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Alcohol. 2013 Mar;47(2):95-102. doi: 10.1016/j.alcohol.2012.12.007.

Effects of intermittent binge alcohol exposure on long-term motor function in young rats.

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Department of Psychology, Memorial University of Newfoundland, St. John's, NL, Canada A1B 3V6.


Ethanol has well described acute effects on motor function, and chronic alcoholism can damage the cerebellum, which is associated with motor coordination, as well as motor learning. Binge drinking is common among preadolescents and adolescents, and this type of ethanol exposure may lead to long-term nervous system damage. In the current study, we analyzed the effects of periadolsecent/adolescent ethanol exposure on motor function in both male and female Sprague-Dawley rats. To simulate binge drinking, animals received an intraperitoneal injection of 25% (v/v) ethanol (3 g/kg) on postnatal days (PND) 25, 26, 29, 30, 33, 34, 37 and 38. On PND 42 and PND 61 animals were tested on their ability to traverse both square and round beams. There were no significant differences in the time to traverse the beams, or the amount of foot slips, between treated and untreated animals. On PND 48 and PND 62, animals were tested using a horizontal ladder walking apparatus. On PND 48 there were no differences in the ability of treated and untreated animals to traverse the ladder. On PND 62, there were no differences in the time to traverse the ladder, but ethanol treated animals had more foot slips than controls. On PND 43, we conducted footprint analysis of control and treated animals, which included measurements of stride length, paw overlap, and angle of foot placement. There was a significant difference in the angle of foot placement between treated and control animals, and this finding was significant for both male and female animals. There was also a significant overall difference in paw overlap between treatment groups. Although this effect was manifested in male animals there was no significant difference in females. These findings suggest that adolescent ethanol exposure can produce long-lasting effects on motor coordination, and that overall, effects are similar in males and females. In a second set of experiments, male rats received i.p. ethanol (3 g/kg) for 7 days (P31-37) or 4 days (P31,33,35,37). No significant differences were detected by footprint analysis when compared to control animals. However, ethanol treated animals had significantly less cerebellar Purkinje cells at 3 weeks after the last ethanol exposure. Altered motor function suggests a possible neurodegenerative effect in the cerebellum initiated by adolescent ethanol exposure, and may depend on the extent of exposure during the preadolescent and/or adolescent brain periods.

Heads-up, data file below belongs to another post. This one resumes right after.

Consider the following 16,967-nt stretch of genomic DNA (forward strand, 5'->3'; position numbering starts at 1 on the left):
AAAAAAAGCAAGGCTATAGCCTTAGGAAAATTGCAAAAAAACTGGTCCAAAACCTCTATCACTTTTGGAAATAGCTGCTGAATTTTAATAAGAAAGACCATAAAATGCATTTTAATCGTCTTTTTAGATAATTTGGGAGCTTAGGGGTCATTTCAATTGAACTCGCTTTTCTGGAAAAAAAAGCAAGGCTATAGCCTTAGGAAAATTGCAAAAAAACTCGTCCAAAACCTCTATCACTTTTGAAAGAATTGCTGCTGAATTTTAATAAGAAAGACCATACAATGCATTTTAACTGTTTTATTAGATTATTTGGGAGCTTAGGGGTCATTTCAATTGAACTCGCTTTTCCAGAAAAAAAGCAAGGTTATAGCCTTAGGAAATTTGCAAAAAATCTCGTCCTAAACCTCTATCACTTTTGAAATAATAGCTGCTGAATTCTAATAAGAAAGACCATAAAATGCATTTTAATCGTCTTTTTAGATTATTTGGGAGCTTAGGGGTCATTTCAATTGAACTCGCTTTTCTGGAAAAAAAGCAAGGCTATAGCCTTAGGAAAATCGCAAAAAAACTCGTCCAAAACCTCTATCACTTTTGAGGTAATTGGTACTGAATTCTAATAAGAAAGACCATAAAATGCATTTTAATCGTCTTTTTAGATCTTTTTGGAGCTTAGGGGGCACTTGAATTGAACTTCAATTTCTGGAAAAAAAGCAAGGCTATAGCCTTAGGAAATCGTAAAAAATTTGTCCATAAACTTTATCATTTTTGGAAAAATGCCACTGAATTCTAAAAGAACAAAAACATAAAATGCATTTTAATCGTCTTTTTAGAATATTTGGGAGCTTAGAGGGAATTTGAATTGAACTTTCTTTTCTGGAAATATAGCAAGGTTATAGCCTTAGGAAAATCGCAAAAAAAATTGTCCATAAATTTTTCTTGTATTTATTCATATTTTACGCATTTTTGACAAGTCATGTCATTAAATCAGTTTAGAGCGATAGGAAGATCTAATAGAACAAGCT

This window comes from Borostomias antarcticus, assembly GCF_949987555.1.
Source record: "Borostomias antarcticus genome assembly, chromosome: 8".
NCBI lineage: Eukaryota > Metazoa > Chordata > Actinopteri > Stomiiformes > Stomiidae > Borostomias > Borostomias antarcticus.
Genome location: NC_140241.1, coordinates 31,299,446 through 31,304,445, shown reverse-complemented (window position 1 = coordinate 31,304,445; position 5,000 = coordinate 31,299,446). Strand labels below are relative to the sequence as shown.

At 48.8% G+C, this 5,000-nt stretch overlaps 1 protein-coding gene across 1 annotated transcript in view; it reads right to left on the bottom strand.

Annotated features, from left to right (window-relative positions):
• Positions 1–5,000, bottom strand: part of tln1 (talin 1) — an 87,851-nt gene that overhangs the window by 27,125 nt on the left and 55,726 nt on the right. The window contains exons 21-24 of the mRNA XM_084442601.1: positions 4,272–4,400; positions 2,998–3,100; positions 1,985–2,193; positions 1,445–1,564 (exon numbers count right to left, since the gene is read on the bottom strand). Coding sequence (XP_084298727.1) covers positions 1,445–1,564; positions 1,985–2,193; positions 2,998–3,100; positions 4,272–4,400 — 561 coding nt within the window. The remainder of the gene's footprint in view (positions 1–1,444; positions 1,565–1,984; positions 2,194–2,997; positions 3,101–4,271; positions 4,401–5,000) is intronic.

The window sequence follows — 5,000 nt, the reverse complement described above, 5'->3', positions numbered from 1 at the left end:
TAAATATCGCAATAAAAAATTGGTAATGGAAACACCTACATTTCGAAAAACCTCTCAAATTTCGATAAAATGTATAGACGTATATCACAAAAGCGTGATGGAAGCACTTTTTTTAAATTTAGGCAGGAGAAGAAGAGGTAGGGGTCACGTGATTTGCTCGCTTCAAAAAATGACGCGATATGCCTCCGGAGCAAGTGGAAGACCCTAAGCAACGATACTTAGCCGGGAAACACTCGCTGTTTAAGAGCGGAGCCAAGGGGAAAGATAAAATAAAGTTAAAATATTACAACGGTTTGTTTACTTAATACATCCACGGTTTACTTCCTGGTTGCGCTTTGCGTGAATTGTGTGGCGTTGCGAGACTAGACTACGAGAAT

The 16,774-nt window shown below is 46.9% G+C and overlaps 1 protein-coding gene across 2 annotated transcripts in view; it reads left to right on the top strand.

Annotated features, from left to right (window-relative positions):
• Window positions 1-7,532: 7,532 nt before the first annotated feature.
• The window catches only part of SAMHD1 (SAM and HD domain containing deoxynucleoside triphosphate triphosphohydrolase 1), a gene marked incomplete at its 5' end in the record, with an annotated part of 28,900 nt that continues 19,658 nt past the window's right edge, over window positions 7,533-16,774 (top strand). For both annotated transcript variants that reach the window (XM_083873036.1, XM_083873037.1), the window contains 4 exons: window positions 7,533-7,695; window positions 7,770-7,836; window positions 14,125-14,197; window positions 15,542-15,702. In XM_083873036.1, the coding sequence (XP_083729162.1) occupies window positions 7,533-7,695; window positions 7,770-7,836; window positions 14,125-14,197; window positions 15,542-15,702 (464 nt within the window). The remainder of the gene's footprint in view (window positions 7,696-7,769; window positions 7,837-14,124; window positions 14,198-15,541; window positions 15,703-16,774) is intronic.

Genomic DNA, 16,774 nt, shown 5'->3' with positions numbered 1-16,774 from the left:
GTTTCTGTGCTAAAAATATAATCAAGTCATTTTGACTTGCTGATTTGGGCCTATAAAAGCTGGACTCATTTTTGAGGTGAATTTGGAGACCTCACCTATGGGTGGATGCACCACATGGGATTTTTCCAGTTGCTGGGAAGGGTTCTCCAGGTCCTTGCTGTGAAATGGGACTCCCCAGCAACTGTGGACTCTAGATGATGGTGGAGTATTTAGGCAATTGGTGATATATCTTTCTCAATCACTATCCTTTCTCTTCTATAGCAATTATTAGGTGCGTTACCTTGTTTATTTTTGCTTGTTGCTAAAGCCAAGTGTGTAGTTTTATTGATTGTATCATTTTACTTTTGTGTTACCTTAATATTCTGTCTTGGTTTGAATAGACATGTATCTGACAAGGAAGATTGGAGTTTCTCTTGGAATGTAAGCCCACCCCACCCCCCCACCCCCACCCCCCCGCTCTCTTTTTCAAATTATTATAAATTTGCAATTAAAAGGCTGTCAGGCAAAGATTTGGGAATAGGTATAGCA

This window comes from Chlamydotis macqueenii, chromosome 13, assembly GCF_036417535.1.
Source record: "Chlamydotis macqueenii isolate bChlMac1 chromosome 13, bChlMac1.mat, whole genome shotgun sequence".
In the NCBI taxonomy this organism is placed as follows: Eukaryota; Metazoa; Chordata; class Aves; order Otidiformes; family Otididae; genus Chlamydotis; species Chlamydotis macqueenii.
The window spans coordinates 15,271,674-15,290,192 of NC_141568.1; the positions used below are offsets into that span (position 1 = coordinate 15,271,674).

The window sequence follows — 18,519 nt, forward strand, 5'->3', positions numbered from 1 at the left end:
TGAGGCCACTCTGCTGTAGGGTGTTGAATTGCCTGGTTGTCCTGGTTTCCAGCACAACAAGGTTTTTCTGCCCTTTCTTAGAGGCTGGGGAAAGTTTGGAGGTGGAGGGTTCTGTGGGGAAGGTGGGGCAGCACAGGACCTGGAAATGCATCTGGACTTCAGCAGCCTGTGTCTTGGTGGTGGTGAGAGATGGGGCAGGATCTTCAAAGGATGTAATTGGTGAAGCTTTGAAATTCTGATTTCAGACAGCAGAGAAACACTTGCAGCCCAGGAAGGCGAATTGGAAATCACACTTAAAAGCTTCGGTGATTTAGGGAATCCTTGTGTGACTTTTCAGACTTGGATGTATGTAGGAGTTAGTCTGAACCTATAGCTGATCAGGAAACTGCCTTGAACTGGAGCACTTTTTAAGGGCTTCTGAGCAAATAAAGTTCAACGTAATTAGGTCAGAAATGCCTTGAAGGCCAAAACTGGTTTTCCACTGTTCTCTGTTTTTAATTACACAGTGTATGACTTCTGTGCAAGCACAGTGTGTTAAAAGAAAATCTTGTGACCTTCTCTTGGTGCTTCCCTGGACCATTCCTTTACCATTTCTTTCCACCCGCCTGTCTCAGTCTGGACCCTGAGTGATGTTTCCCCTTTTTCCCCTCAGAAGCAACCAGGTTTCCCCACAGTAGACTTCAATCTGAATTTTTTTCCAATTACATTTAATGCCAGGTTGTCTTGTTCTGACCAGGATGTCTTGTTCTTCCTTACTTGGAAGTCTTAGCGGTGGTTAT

[Indexed for MEDLINE]

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